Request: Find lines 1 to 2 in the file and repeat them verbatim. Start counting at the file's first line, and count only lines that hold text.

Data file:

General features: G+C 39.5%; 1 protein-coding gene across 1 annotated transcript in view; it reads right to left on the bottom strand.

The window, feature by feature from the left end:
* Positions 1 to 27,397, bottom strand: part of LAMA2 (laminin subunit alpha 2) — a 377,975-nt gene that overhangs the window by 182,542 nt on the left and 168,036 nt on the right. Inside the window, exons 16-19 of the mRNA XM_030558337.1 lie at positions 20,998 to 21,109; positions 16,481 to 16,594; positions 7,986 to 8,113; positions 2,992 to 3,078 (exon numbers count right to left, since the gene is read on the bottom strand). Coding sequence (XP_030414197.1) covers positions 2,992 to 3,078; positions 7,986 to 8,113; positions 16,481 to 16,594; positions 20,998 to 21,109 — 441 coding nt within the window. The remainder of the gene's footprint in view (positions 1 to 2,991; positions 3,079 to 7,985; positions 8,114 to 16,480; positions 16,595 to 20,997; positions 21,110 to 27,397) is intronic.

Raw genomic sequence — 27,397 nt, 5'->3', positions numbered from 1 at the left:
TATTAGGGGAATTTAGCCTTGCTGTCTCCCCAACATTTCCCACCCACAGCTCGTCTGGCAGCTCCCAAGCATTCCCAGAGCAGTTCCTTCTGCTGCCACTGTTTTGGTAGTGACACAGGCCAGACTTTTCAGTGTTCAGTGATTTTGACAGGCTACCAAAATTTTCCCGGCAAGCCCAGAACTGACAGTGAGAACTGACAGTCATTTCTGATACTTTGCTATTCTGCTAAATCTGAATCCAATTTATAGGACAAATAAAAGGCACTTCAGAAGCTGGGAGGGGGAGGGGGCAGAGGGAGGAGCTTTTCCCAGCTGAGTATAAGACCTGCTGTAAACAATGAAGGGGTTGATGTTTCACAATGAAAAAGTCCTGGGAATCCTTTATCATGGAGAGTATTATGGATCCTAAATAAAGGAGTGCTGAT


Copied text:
General features: G+C 39.5%; 1 protein-coding gene across 1 annotated transcript in view; it reads right to left on the bottom strand.

The window, feature by feature from the left end: